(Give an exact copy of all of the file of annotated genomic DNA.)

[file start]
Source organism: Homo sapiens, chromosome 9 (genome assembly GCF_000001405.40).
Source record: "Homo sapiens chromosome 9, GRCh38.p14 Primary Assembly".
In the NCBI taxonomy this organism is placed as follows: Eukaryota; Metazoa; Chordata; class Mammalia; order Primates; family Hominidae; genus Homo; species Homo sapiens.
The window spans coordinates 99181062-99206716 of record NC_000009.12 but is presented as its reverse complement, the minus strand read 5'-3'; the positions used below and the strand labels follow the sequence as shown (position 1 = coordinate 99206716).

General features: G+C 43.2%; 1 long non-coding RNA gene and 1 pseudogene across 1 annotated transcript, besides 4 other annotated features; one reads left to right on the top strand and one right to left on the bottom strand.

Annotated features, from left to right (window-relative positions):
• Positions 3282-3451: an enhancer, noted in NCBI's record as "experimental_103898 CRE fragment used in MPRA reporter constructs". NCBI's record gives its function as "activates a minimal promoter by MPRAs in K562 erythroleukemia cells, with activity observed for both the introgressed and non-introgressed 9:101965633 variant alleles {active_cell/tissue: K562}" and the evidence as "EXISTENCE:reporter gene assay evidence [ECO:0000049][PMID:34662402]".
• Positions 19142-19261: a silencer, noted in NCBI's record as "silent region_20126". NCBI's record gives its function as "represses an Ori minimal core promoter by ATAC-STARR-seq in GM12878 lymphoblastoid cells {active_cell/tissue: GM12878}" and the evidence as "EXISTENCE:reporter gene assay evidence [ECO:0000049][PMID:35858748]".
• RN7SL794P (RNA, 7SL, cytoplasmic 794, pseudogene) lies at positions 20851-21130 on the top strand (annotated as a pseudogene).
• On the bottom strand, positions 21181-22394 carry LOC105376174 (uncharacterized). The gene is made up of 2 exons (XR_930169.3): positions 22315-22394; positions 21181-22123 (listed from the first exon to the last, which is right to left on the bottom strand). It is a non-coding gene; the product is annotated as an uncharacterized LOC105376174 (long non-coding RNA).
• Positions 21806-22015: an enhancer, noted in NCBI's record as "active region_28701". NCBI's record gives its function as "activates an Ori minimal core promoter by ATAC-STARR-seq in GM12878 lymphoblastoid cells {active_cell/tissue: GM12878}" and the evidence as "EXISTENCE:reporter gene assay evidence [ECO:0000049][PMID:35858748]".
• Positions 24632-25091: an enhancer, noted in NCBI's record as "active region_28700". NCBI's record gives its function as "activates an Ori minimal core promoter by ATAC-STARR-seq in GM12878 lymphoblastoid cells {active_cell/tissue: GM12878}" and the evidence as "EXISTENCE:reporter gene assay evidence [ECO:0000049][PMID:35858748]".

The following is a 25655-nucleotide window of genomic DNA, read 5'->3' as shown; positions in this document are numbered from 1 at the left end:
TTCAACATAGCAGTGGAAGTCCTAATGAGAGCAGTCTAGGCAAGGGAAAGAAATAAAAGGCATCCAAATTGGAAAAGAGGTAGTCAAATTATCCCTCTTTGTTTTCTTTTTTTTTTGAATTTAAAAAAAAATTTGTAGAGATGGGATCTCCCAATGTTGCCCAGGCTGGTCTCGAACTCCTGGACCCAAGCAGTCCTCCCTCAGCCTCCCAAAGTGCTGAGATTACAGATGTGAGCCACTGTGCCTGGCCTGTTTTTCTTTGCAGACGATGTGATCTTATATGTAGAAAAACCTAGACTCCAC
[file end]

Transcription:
Source organism: Homo sapiens, chromosome 9 (genome assembly GCF_000001405.40).
Source record: "Homo sapiens chromosome 9, GRCh38.p14 Primary Assembly".
In the NCBI taxonomy this organism is placed as follows: Eukaryota; Metazoa; Chordata; class Mammalia; order Primates; family Hominidae; genus Homo; species Homo sapiens.
The window spans coordinates 99181062-99206716 of record NC_000009.12 but is presented as its reverse complement, the minus strand read 5'-3'; the positions used below and the strand labels follow the sequence as shown (position 1 = coordinate 99206716).

General features: G+C 43.2%; 1 long non-coding RNA gene and 1 pseudogene across 1 annotated transcript, besides 4 other annotated features; one reads left to right on the top strand and one right to left on the bottom strand.

Annotated features, from left to right (window-relative positions):
• Positions 3282-3451: an enhancer, noted in NCBI's record as "experimental_103898 CRE fragment used in MPRA reporter constructs". NCBI's record gives its function as "activates a minimal promoter by MPRAs in K562 erythroleukemia cells, with activity observed for both the introgressed and non-introgressed 9:101965633 variant alleles {active_cell/tissue: K562}" and the evidence as "EXISTENCE:reporter gene assay evidence [ECO:0000049][PMID:34662402]".
• Positions 19142-19261: a silencer, noted in NCBI's record as "silent region_20126". NCBI's record gives its function as "represses an Ori minimal core promoter by ATAC-STARR-seq in GM12878 lymphoblastoid cells {active_cell/tissue: GM12878}" and the evidence as "EXISTENCE:reporter gene assay evidence [ECO:0000049][PMID:35858748]".
• RN7SL794P (RNA, 7SL, cytoplasmic 794, pseudogene) lies at positions 20851-21130 on the top strand (annotated as a pseudogene).
• On the bottom strand, positions 21181-22394 carry LOC105376174 (uncharacterized). The gene is made up of 2 exons (XR_930169.3): positions 22315-22394; positions 21181-22123 (listed from the first exon to the last, which is right to left on the bottom strand). It is a non-coding gene; the product is annotated as an uncharacterized LOC105376174 (long non-coding RNA).
• Positions 21806-22015: an enhancer, noted in NCBI's record as "active region_28701". NCBI's record gives its function as "activates an Ori minimal core promoter by ATAC-STARR-seq in GM12878 lymphoblastoid cells {active_cell/tissue: GM12878}" and the evidence as "EXISTENCE:reporter gene assay evidence [ECO:0000049][PMID:35858748]".
• Positions 24632-25091: an enhancer, noted in NCBI's record as "active region_28700". NCBI's record gives its function as "activates an Ori minimal core promoter by ATAC-STARR-seq in GM12878 lymphoblastoid cells {active_cell/tissue: GM12878}" and the evidence as "EXISTENCE:reporter gene assay evidence [ECO:0000049][PMID:35858748]".

The following is a 25655-nucleotide window of genomic DNA, read 5'->3' as shown; positions in this document are numbered from 1 at the left end:
TTCAACATAGCAGTGGAAGTCCTAATGAGAGCAGTCTAGGCAAGGGAAAGAAATAAAAGGCATCCAAATTGGAAAAGAGGTAGTCAAATTATCCCTCTTTGTTTTCTTTTTTTTTTGAATTTAAAAAAAAATTTGTAGAGATGGGATCTCCCAATGTTGCCCAGGCTGGTCTCGAACTCCTGGACCCAAGCAGTCCTCCCTCAGCCTCCCAAAGTGCTGAGATTACAGATGTGAGCCACTGTGCCTGGCCTGTTTTTCTTTGCAGACGATGTGATCTTATATGTAGAAAAACCTAGACTCCAC